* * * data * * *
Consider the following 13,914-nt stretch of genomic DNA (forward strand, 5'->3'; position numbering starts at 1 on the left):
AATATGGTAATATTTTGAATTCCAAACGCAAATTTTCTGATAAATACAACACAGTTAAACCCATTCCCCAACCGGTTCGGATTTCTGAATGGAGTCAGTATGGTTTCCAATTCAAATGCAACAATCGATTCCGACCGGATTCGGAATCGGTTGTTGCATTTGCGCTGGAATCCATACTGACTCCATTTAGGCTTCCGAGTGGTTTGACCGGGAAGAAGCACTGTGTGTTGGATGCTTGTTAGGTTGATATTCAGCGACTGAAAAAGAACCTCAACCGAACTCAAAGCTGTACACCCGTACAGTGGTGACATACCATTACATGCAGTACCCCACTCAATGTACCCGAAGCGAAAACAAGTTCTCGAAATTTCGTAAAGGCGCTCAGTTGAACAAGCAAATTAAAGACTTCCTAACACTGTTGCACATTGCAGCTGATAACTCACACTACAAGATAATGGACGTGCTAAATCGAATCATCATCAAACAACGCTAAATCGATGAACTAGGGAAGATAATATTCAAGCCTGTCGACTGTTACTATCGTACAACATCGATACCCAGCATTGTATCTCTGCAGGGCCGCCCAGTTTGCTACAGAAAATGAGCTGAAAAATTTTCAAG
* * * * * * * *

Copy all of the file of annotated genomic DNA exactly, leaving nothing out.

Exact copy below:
Consider the following 13,914-nt stretch of genomic DNA (forward strand, 5'->3'; position numbering starts at 1 on the left):
AATATGGTAATATTTTGAATTCCAAACGCAAATTTTCTGATAAATACAACACAGTTAAACCCATTCCCCAACCGGTTCGGATTTCTGAATGGAGTCAGTATGGTTTCCAATTCAAATGCAACAATCGATTCCGACCGGATTCGGAATCGGTTGTTGCATTTGCGCTGGAATCCATACTGACTCCATTTAGGCTTCCGAGTGGTTTGACCGGGAAGAAGCACTGTGTGTTGGATGCTTGTTAGGTTGATATTCAGCGACTGAAAAAGAACCTCAACCGAACTCAAAGCTGTACACCCGTACAGTGGTGACATACCATTACATGCAGTACCCCACTCAATGTACCCGAAGCGAAAACAAGTTCTCGAAATTTCGTAAAGGCGCTCAGTTGAACAAGCAAATTAAAGACTTCCTAACACTGTTGCACATTGCAGCTGATAACTCACACTACAAGATAATGGACGTGCTAAATCGAATCATCATCAAACAACGCTAAATCGATGAACTAGGGAAGATAATATTCAAGCCTGTCGACTGTTACTATCGTACAACATCGATACCCAGCATTGTATCTCTGCAGGGCCGCCCAGTTTGCTACAGAAAATGAGCTGAAAAATTTTCAAG